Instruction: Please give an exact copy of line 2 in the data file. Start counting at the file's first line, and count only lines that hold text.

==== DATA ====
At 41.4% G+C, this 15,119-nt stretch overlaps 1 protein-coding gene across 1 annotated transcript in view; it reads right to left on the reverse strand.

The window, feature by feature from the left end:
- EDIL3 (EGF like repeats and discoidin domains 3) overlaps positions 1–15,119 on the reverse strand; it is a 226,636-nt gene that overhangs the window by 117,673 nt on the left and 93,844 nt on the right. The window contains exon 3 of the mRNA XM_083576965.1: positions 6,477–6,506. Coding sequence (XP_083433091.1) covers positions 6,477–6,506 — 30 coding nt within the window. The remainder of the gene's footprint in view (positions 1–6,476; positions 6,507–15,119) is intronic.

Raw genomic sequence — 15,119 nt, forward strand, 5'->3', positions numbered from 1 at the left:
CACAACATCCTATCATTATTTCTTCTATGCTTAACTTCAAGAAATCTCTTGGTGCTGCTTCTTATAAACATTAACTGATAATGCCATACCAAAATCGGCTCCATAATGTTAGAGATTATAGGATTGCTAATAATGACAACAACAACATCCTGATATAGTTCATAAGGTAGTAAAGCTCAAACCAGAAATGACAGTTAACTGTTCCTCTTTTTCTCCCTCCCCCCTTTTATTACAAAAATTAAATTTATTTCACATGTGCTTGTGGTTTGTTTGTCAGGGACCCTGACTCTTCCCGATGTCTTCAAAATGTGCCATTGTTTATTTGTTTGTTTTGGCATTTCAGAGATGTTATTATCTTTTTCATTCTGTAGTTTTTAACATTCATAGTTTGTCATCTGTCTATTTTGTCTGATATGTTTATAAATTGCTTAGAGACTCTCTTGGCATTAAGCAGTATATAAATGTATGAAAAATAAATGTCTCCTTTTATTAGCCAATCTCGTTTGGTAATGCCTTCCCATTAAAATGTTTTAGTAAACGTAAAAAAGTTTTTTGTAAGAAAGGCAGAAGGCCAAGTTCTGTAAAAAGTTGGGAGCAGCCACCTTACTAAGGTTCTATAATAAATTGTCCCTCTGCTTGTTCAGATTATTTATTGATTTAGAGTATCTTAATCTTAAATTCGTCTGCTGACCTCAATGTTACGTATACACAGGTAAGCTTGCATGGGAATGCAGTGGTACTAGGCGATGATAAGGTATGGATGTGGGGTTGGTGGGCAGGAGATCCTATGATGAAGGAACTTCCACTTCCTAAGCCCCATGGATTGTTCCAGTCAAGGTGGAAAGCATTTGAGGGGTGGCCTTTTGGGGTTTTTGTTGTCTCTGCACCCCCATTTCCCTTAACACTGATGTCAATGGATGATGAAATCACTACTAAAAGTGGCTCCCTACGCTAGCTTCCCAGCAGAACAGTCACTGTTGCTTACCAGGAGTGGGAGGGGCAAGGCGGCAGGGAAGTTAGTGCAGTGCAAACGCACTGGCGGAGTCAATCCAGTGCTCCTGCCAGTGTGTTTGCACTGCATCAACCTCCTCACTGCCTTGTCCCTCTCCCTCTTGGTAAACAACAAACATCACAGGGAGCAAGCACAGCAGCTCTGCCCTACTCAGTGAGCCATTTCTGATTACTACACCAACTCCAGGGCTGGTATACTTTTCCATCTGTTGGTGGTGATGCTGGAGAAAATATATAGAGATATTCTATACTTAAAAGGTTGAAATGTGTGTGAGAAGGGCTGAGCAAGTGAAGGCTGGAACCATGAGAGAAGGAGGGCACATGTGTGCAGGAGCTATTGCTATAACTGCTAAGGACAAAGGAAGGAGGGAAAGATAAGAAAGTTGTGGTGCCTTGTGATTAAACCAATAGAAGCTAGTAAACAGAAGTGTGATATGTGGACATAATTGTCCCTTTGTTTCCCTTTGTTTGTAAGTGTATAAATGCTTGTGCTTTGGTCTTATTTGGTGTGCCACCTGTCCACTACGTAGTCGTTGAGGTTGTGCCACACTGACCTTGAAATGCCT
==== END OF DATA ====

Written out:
The window, feature by feature from the left end: